Yes, in their backyard – but on their own terms

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The summer issue of Pipeline Observer makes it clear that many landowners’ concerns about the pipelines and transmission lines that cross their property do not reflect run-of-the-mill NIMBYism. These owners support energy development, but want to be respected as partners in the process. The magazine includes several articles critical of expropriation, including two by Environment Probe. Continue reading

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If we build it, will they come? Expropriating land for economic development dreams

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Brockville, Ontario’s, plans to expropriate land for an industrial park illustrate the problems that may arise when municipalities act as developers. Continue reading

Leviathan: Is Resistance Futile?

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In this conference presentation, Elizabeth Brubaker discusses the expropriation of private property to promote private economic development – a practice that is not restrained by Canada’s constitution or by federal or provincial legislation. She contrasts the unrestricted taking of property in Canada to recent experience south of the border, where 45 states have passed laws limiting the use of expropriation. Continue reading

Windsor confirms place in expropriation hall of shame

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The city of Windsor, Ontario, is infamous for expropriating private property for the benefit of private companies. The city has now outdone itself, taking two homes for an admittedly unknown private use at some unspecified time in the future. In addition to being unnecessary, the expropriation is unfair and economically unsound. Continue reading

Voluntary Exchange: Replacing Expropriation with Respect

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The inaugural issue of Pipeline Observer features an article by Elizabeth Brubaker, who proposes a voluntary siting process for pipelines, transmission lines, and other facilities. Continue reading

Expropriation hearings are charades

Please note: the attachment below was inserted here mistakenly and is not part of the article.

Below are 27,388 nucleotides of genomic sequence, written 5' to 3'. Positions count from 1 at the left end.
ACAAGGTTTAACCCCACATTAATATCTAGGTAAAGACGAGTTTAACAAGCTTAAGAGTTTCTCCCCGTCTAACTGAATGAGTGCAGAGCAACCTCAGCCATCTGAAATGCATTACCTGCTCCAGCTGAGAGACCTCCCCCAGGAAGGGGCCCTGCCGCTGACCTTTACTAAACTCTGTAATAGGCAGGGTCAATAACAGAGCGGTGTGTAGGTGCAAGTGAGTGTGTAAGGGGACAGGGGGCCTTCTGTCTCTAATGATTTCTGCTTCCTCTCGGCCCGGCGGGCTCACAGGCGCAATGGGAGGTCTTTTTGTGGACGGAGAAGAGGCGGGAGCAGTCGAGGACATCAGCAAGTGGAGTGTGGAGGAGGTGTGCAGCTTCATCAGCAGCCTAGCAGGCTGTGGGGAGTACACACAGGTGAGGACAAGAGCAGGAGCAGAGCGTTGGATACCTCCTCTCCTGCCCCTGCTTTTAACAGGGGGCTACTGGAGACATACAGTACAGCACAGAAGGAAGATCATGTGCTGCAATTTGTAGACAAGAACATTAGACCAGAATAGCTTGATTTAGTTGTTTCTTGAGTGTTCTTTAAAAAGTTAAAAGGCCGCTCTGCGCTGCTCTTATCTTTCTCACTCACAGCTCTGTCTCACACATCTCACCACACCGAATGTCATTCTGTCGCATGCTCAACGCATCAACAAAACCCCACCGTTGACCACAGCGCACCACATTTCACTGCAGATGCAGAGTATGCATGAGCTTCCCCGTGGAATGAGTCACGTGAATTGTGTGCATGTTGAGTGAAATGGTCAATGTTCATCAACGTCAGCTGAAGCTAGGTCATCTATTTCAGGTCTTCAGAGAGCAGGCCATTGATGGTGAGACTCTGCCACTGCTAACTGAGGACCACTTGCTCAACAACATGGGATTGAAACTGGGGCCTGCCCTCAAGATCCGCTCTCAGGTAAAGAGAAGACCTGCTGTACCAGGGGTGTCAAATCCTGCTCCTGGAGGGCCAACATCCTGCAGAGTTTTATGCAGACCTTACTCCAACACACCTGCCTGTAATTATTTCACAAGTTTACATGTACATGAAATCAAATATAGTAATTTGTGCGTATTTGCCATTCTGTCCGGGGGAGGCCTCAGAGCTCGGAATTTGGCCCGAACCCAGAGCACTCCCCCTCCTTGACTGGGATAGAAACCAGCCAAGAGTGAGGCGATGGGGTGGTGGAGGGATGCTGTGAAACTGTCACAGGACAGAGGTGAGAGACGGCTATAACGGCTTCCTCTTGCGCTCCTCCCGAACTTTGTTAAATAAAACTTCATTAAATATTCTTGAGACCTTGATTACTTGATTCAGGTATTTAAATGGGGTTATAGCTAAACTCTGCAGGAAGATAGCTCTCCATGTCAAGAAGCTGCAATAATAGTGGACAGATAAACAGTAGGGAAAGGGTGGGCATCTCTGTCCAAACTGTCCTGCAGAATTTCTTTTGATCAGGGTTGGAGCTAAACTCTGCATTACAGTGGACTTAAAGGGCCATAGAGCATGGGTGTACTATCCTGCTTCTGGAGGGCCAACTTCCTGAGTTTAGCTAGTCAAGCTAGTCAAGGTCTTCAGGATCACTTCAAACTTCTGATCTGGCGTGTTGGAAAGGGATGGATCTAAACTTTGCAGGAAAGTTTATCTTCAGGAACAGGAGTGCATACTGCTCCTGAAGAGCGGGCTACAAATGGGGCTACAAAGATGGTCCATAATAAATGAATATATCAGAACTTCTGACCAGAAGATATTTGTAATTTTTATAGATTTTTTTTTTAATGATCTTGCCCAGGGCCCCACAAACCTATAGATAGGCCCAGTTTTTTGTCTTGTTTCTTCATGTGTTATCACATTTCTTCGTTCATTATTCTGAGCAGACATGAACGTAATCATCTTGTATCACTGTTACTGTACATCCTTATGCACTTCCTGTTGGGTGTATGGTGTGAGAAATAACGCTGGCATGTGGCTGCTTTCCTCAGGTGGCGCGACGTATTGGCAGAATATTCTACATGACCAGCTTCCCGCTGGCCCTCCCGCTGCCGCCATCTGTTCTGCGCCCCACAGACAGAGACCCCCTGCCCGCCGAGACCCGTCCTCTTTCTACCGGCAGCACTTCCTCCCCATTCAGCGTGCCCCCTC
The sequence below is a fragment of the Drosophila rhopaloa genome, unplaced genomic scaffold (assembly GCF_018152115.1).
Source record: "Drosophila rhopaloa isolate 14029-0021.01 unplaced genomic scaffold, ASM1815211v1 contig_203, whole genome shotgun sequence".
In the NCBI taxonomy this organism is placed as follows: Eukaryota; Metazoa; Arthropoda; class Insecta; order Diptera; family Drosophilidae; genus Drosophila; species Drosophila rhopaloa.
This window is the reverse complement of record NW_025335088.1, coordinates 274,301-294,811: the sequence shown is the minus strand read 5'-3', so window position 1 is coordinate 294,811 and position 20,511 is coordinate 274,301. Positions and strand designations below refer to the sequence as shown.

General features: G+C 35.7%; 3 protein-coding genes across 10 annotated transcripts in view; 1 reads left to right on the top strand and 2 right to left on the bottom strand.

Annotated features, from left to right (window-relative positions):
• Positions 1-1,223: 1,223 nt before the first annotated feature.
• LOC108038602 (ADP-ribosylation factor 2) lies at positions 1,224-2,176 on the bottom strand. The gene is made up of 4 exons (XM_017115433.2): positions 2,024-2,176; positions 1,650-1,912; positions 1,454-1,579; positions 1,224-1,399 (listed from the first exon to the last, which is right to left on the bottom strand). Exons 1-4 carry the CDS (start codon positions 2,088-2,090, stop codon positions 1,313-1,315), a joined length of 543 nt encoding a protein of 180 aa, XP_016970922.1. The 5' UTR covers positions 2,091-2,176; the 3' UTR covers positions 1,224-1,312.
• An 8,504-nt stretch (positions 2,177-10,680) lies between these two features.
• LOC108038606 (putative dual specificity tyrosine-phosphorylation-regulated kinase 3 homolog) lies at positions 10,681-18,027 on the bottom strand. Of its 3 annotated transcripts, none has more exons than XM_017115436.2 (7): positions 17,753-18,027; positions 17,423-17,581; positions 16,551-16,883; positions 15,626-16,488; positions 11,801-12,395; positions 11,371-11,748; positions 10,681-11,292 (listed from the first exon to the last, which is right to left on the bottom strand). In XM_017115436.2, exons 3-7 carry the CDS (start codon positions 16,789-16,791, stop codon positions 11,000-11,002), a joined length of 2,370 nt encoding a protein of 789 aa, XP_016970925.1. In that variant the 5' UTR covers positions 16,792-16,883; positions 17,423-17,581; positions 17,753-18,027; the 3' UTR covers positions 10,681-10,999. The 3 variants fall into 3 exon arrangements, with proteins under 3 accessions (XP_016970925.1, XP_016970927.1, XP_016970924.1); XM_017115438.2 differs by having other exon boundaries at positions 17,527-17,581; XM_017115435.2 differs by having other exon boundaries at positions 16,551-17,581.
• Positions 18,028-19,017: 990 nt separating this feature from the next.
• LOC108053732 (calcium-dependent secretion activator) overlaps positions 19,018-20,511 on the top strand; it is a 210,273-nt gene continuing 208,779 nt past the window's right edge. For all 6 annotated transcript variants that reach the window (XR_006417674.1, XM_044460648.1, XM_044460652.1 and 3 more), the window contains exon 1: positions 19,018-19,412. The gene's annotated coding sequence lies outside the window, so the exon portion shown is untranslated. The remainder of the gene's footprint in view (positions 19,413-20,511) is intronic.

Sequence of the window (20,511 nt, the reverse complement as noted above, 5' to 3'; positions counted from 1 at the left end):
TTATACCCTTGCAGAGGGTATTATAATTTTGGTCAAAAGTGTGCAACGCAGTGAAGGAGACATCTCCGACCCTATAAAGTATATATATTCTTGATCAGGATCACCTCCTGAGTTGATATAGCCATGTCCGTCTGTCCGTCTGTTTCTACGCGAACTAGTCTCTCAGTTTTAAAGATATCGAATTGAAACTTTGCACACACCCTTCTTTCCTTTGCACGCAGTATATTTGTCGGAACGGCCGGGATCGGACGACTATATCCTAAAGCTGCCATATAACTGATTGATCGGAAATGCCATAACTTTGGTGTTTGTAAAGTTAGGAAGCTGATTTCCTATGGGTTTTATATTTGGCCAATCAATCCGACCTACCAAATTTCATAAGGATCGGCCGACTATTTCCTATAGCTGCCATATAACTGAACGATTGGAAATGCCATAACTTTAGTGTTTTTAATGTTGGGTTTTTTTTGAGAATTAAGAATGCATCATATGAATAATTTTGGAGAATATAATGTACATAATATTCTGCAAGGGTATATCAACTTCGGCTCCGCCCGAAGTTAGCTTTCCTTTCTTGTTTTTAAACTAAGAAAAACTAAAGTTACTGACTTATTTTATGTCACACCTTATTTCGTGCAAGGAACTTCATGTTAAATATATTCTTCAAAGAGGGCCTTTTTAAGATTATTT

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Inquiries into expropriation create a phony sense of participation and empowerment, and do nothing to protect Canadians’ property rights. Elizabeth Brubaker calls on public agencies to provide for due process and take property only when expropriation has been demonstrated to be truly fair, sound, and necessary. Continue reading

An abuse of power?

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Contrary to earlier promises, Manitoba Hydro will expropriate land needed for its Bipole III high-voltage transmission line. The province has waived the legal requirement for a public inquiry into whether the intended expropriation is fair and reasonably necessary. Concerned landowners have turned to the Canadian Association of Energy and Pipeline Landowner Associations for assistance in negotiating with the power behemoth. Continue reading

Sustainable mining and quarrying

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Environment Probe takes on provincial mining associations that caution against local decision making. Probe recommends empowering affected individuals and communities to determine whether and how proposed projects will go ahead. To further ensure that mining and quarrying are sustainable, Probe recommends making mining companies bear all their environmental risks and costs. Continue reading

Corporate bullying: Expropriating for private purposes in Nova Scotia

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Nova Scotia’s Expropriation Act authorizes the taking of private land for public works and other public purposes. But expropriation in the province increasingly serves private purposes, helping international resource development companies acquire land at reduced prices. This article by Elizabeth Brubaker reviews recent expropriations for three private projects – the Black Point Aggregate Quarry, the Touquoy Gold Mine, and the Maritime Link Transmission Project. Continue reading

Replacing Expropriation with Voluntary Exchange: A Property Rights Approach to Siting Facilities

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In this conference presentation, Elizabeth Brubaker questions whether development that relies on expropriation can ever be truly sustainable. She proposes a voluntary siting process in which developers acquire land or easements from willing sellers on the open market. Continue reading